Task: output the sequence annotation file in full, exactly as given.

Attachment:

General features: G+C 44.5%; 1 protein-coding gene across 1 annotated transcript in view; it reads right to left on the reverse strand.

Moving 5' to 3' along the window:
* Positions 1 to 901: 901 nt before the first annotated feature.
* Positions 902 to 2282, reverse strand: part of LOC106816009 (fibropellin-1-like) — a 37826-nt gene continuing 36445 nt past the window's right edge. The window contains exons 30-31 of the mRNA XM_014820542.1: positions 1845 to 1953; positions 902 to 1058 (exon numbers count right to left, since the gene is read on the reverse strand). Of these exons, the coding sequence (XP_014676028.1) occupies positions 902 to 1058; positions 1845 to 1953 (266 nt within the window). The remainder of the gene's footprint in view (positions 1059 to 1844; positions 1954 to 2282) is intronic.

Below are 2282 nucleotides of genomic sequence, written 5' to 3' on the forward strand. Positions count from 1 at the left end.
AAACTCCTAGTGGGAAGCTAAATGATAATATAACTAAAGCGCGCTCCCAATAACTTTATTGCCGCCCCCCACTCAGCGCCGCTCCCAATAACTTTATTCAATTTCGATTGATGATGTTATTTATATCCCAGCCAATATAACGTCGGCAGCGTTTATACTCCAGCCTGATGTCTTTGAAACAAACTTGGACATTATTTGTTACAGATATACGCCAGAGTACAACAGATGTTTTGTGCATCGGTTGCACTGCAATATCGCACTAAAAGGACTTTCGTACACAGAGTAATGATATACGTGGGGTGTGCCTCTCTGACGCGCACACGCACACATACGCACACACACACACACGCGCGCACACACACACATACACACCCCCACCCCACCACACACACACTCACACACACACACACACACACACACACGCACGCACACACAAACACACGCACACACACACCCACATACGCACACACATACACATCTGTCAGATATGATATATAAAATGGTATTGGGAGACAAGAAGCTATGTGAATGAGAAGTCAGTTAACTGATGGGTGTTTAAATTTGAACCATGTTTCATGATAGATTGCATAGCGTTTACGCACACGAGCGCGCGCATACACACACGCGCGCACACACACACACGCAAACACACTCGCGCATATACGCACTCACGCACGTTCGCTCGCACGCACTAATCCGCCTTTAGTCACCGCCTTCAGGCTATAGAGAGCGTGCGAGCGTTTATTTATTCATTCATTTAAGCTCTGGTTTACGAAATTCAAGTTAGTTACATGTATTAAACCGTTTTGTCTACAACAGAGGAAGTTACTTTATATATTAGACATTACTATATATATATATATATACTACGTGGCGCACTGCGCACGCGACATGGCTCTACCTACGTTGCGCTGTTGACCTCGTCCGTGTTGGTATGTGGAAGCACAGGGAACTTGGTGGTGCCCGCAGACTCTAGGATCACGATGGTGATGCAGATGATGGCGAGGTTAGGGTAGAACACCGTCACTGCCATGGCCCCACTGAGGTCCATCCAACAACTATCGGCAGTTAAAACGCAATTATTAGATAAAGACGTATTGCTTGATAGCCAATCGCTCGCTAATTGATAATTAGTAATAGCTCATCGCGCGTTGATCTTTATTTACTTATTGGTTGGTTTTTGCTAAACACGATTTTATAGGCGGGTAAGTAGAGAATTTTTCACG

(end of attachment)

General features: G+C 44.5%; 1 protein-coding gene across 1 annotated transcript in view; it reads right to left on the reverse strand.

Moving 5' to 3' along the window:
* Positions 1 to 901: 901 nt before the first annotated feature.
* Positions 902 to 2282, reverse strand: part of LOC106816009 (fibropellin-1-like) — a 37826-nt gene continuing 36445 nt past the window's right edge. The window contains exons 30-31 of the mRNA XM_014820542.1: positions 1845 to 1953; positions 902 to 1058 (exon numbers count right to left, since the gene is read on the reverse strand). Of these exons, the coding sequence (XP_014676028.1) occupies positions 902 to 1058; positions 1845 to 1953 (266 nt within the window). The remainder of the gene's footprint in view (positions 1059 to 1844; positions 1954 to 2282) is intronic.

Below are 2282 nucleotides of genomic sequence, written 5' to 3' on the forward strand. Positions count from 1 at the left end.
AAACTCCTAGTGGGAAGCTAAATGATAATATAACTAAAGCGCGCTCCCAATAACTTTATTGCCGCCCCCCACTCAGCGCCGCTCCCAATAACTTTATTCAATTTCGATTGATGATGTTATTTATATCCCAGCCAATATAACGTCGGCAGCGTTTATACTCCAGCCTGATGTCTTTGAAACAAACTTGGACATTATTTGTTACAGATATACGCCAGAGTACAACAGATGTTTTGTGCATCGGTTGCACTGCAATATCGCACTAAAAGGACTTTCGTACACAGAGTAATGATATACGTGGGGTGTGCCTCTCTGACGCGCACACGCACACATACGCACACACACACACACGCGCGCACACACACACATACACACCCCCACCCCACCACACACACACTCACACACACACACACACACACACACACGCACGCACACACAAACACACGCACACACACACCCACATACGCACACACATACACATCTGTCAGATATGATATATAAAATGGTATTGGGAGACAAGAAGCTATGTGAATGAGAAGTCAGTTAACTGATGGGTGTTTAAATTTGAACCATGTTTCATGATAGATTGCATAGCGTTTACGCACACGAGCGCGCGCATACACACACGCGCGCACACACACACACGCAAACACACTCGCGCATATACGCACTCACGCACGTTCGCTCGCACGCACTAATCCGCCTTTAGTCACCGCCTTCAGGCTATAGAGAGCGTGCGAGCGTTTATTTATTCATTCATTTAAGCTCTGGTTTACGAAATTCAAGTTAGTTACATGTATTAAACCGTTTTGTCTACAACAGAGGAAGTTACTTTATATATTAGACATTACTATATATATATATATATACTACGTGGCGCACTGCGCACGCGACATGGCTCTACCTACGTTGCGCTGTTGACCTCGTCCGTGTTGGTATGTGGAAGCACAGGGAACTTGGTGGTGCCCGCAGACTCTAGGATCACGATGGTGATGCAGATGATGGCGAGGTTAGGGTAGAACACCGTCACTGCCATGGCCCCACTGAGGTCCATCCAACAACTATCGGCAGTTAAAACGCAATTATTAGATAAAGACGTATTGCTTGATAGCCAATCGCTCGCTAATTGATAATTAGTAATAGCTCATCGCGCGTTGATCTTTATTTACTTATTGGTTGGTTTTTGCTAAACACGATTTTATAGGCGGGTAAGTAGAGAATTTTTCACG